The U.S. Food & Trade Commission (FTC) is cracking down on false and misleading claims involving homeopathic medications. The Commission’s action follows a recent warning from another federal agency regarding homeopathic teething pills and gels that have been tied to hundreds of adverse events, including the deaths of 10 children.
According to a press release issued by the FTC on Tuesday, it will now “hold efficacy and safety claims for OTC [over-the-counter] homeopathic drugs to the same standard as other products making similar claims. That is, companies must have competent and reliable scientific evidence for health-related claims, including claims that a product can treat specific conditions”
In addition to requiring that homeopathic claims be backed by science, the Commission will also require that the labels clearly state that 1) there is no scientific evidence that the homeopathic product works and 2) that homeopathic theories are not accepted by most modern medical experts.
Homeopathy is an idea that dates back to the 1700s, and is based on a widely-discredited theory that the substance causing symptoms can be used in a diluted form to treat those symptoms. In the best-case scenario, a homeopathic product will only lighten a consumer’s wallet. But there have been instances were patients suffered harm after using a homeopathic medication instead of proven drug to treat a serious ailment. And some homeopathic products have even proven to be outright dangerous.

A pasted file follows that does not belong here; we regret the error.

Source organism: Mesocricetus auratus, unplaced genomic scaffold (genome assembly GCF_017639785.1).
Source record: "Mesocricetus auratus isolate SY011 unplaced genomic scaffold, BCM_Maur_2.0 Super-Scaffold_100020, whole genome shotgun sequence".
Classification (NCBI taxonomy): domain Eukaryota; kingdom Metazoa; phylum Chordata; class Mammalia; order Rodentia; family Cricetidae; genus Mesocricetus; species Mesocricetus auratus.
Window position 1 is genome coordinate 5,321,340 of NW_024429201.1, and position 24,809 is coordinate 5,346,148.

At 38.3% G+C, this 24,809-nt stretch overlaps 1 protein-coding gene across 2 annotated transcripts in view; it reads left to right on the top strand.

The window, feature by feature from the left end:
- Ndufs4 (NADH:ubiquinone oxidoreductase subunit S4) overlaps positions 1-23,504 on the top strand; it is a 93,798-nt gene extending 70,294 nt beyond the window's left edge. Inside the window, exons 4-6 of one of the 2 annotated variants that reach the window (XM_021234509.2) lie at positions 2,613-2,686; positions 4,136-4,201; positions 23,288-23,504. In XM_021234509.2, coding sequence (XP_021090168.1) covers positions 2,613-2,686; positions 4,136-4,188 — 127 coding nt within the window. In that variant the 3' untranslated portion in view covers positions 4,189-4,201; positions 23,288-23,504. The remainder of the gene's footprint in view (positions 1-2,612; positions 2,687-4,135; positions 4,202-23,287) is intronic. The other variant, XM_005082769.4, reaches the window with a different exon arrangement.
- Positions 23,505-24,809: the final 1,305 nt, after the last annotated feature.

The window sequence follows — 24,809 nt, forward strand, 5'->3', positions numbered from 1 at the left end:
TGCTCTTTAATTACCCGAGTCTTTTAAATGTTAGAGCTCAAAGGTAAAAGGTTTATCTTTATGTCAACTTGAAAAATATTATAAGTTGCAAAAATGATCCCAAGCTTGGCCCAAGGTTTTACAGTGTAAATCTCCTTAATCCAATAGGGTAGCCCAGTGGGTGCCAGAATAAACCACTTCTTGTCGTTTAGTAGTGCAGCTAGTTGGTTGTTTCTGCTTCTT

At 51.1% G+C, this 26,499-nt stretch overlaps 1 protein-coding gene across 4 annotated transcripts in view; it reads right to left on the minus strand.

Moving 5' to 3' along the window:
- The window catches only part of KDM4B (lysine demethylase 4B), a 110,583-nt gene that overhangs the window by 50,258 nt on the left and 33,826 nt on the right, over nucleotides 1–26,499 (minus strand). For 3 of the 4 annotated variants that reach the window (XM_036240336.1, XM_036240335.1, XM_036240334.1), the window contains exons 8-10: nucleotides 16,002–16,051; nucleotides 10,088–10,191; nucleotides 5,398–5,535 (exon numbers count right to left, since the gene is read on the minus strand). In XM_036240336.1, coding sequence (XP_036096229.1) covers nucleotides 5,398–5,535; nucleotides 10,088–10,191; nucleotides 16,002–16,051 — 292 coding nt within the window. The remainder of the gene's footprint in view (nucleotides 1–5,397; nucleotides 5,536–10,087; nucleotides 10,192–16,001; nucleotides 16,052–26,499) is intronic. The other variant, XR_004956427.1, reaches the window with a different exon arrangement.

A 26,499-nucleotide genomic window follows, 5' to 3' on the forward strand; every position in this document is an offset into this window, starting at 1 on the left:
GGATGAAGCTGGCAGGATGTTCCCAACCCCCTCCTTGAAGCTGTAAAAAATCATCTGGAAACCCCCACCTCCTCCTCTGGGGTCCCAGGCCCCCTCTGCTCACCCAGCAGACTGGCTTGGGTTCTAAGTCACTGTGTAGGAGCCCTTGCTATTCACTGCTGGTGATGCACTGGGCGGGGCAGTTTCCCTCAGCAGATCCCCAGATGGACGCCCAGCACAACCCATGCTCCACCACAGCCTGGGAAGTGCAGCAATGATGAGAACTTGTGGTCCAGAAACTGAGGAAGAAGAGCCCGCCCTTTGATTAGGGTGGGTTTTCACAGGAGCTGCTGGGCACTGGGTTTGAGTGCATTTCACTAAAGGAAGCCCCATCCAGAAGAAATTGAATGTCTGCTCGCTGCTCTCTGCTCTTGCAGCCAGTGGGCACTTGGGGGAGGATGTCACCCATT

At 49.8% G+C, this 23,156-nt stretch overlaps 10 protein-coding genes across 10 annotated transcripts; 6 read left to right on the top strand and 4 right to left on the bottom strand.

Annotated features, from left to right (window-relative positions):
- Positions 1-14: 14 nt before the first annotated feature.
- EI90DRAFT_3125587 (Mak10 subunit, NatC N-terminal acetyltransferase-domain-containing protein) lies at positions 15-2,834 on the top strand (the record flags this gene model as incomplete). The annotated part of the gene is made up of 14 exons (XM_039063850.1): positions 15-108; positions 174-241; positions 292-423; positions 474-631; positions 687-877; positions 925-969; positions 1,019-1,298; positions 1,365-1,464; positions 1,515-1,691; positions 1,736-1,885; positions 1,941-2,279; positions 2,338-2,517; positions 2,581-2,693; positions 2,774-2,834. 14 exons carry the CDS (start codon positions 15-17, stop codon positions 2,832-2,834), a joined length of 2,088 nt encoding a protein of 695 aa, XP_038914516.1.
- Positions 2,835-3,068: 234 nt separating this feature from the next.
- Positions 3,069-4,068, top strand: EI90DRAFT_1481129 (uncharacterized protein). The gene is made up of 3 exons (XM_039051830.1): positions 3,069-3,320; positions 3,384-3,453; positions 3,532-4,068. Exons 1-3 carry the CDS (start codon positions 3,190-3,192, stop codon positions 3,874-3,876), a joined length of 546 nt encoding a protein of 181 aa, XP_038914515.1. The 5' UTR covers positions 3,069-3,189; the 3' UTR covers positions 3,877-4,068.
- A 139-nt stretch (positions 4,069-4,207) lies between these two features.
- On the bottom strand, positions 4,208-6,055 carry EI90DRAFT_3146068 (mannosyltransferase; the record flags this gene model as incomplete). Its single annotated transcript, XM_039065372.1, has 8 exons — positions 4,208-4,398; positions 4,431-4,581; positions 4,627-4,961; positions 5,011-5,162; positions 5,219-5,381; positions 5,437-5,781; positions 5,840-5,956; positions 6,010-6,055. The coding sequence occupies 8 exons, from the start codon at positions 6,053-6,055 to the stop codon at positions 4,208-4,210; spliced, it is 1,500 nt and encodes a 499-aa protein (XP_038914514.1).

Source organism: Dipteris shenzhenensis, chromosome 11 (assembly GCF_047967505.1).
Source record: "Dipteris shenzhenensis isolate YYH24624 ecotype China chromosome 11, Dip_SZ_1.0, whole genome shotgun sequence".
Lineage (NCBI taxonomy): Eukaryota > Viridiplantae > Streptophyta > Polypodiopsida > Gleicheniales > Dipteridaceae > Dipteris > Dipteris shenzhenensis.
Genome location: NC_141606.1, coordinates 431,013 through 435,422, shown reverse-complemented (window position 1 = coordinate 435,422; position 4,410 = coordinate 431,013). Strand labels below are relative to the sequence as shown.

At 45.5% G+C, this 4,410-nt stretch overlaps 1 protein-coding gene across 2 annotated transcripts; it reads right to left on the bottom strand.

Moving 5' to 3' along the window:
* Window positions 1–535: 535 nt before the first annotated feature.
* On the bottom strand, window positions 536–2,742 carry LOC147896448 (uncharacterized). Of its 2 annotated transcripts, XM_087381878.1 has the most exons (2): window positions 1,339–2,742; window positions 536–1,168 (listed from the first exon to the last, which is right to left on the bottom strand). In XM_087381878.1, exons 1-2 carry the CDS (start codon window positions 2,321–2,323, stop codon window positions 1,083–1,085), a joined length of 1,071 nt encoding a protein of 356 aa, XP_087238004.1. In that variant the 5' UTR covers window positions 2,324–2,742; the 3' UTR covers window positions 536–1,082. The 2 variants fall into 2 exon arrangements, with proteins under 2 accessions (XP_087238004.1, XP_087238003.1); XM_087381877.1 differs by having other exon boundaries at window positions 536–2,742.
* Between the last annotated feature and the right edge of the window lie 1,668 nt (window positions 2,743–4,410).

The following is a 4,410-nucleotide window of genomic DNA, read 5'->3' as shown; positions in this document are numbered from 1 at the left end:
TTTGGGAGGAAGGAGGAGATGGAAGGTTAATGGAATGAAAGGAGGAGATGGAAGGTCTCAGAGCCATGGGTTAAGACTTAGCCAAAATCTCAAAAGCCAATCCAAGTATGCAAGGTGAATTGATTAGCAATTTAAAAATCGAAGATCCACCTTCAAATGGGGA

In September, for example, the U.S. Food & Drug Administration (FDA) disclosed that it was investigating more than 400 adverse events, including 10 infant deaths, potentially linked to homeopathic teething pills and gels. Parents and caregivers were warned not to use these products, which are sold under various brand-names including Hyland’s and Baby Orajel Natural’s.
Following the FDA’s warning, CVS announced that it was withdrawing all homeopathic teething medications from its retail stores. Hyland’s later announced that it would discontinue U.S. sales of its homeopathic teething remedies. The same company announced a teething tablet recall in 2010, after the products were linked to a number of adverse events. The pills involved in that recall were found to contain inconsistent amounts of belladonna, which can be poisonous if ingested in large amounts.